Sure it’s not a real history painting, neither it’s a religious painting. It pretends to show Saint George but he’s painted as a medieval knight. As model for the costume and the title served the engraving from Albrecht Dürer (1470-1528) Knight Death and the Devil (1513).

The fantastic battle scene with the realistic costume reminds me also of the painting "Beserk" by the American fantasy artist Frank Frazetta (born 1928).

I don’t think that Frazetta knew Liebenwein or his painting. But it is a good example for the strong influence of history painting on modern fantasy art. When painters like Liebenwein abandoned the pretension to be "realistic" they turned into the forefathers of fantasy.

Beyond any doubt this is a very romantic painting. A Gaelic bard is fleeing from an English castle in Wales and curses his pursuers from above a cliff. This nice story is based on the legend that king Edward I ordered to kill all bards to suppress Gaelic culture.

But anyway the artist John Martin (1789-1854) was famous as a landscape painter. And it’s nice to see that he puts some mountains from the Swiss Alps into Wales. The whole scenery is a theatrically arranged invention.

The Bard (c. 1817) 

Jean-Louis-Ernest Meissonier (1815–1891) was a well known military painter, who focused on subjects from the Napoleonic wars. There he preferred everyday life scenes instead of glorious battle scenes. The result was a kind of military genre painting, which implied a certain authenticity.

Information: General Desaix and the Peasant (1867)


The Rest (1870)

The Polish history painter Jan Matejko (1838-1893) shows here his famous compatriot Nicolaus Copernicus in a conversation with God. Copernicus and his tools are illuminated by the divine light from above.

Astronomer Copernicus: Conversation with God (1872)

The Return of the Crusader (1835) by the German painter Carl Friedrich Lessing (1808-1880).

The Romantic painter Lessing shows an old disillusioned warrior coming home. Sure that he left a lot of his ideals back there in the war. May be that some crusaders returned like this, but painting must be seen in the context of the conservative restoration in Europe that ended the liberal and national dreams.


The Excommunication of Robert the Pious (1875) by the French painter Jean-Paul Laurens (1838-1921).

Laurens was the last of the great French history painters. Excellent skilled by his academic studies he preferred anticlerical subjects.


The Black Brunswicker (1859-60) by John Everett Millais (1829–1896).

Millais shows here a member of that famous German mercenary corps that fought in British service against Napoleon. The young soldier parts from his lover before the battle of Waterloo. He is characterized by his black uniform and the prominent skull and crossbones on his hat. But I think these signs are serving also to indicate his almost certain fate, because the Brunswickers suffered terrible losses at Waterloo.

Neither the Brunswickers nor Millais could suspect that the well designed black uniform with the skull and the bones should become very popular in the German right-wing Freikorps movement after the First Worls War and become on this way the pattern for the uniform of the SS.


Mehmed II enters Constantinople with his army by the Italian painter Fausto Zonaro (1854–1929).

Zonaro is an interesting character. After he studied art in Italy he moved to Turkey and lived for many years in Istanbul, where he became a kind of Turk by choice. Moreover he had great success with his history paintings glorifying the highlights of Turkish history. That’s the cause why today there can be seen history paintings in the best European academic tradition in some public buildings in Istanbul.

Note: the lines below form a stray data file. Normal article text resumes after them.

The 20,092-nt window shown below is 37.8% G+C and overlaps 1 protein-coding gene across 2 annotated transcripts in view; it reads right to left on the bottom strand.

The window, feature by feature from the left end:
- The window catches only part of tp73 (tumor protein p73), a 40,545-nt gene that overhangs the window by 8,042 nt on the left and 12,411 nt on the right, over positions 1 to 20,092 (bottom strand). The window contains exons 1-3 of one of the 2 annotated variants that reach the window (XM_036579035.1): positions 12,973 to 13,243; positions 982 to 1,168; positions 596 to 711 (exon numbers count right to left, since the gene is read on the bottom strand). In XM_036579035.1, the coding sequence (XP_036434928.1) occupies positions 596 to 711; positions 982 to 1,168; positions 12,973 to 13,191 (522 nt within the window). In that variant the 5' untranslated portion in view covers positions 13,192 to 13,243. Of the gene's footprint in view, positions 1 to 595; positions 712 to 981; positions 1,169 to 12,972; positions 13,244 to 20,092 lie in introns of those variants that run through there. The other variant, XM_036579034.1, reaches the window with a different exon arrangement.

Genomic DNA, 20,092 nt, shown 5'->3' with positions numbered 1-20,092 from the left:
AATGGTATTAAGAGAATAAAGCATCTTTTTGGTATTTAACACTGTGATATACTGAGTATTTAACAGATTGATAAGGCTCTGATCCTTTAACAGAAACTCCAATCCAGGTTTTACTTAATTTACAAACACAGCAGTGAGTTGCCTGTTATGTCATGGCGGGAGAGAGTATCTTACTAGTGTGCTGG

An allegory is a figurative of representation of something abstract. Allegories became very popular in Renaissance and Baroque painting. Normally virtues, feelings or moods like Justice, Fidelity or Melancholy were represented by young women. Later with the discovery of the world these women were also used to symbolize the new continents. Europa was just known, now she was accompanied by the new invented Asia, America and Africa.

Europe Supported By Africa and America (1796). A typical 19th century illustration by William Blake (1757–1827).

Allegories as national symbols became popular not before the rising nationalism as a reaction on the French Revolution and the Napoleonic Wars.

Germania and Italia (1811-28). This peaceful allegory is by the German Romantic painter Johann Friedrich Overbeck (1789-1869) one of the founders of the Nazarene movement. Both people, the Germans and the Italians, were suppressed and far away from forming nations. Without nations, nationalists from many kingdoms were supporting each other.

But this harmony passed by in some decades. Here Germania (1849) by the German painter Christian Köhler (1809-1861) is called to arms by Justice. And she’s not only reaching for the sword, but also for the imperial crown.

Hardly surprising that with the beginning of the First World War the once so peaceful Germania has changed to an aggressive Valkyrie with armor, shield and sword and the crown on her head.

Germania (1914) by Friedrich August von Kaulbach (1850-1920).

There are a lot more examples from all European nations. Interesting and a little sad is how these once so peaceful figures were transformed into something so aggressive and hateful, they were mobilized.


Boer War (1901) by the English painter John Byam Shaw (1872-1919).

This painting reminds me a lot of "The Proscribed Royalist" by Millais. It’s that untypical absence of heroism, that concentration on the civil aspects of war, which made them comparable.

The "Boer War" is far, far away, as indicated by the green typical English countryside, which is so different from the dusty South African bush. The war is only represented by the lone woman, who is mourning because she lost somebody over there.


The Hunting of Chevy Chase (1825-1826) by the English painter Sir Edwin Henry Landseer (1802-1873).

Landseer was one of the best animal painters in the Victorian age. Here he chose a historical subject based on a popular ballad about the medieval border wars between English and Scots. The result is, that the animals are nearly perfect, but the medieval costumes are a little ridiculous. Who would go hunting with chain mail and crown??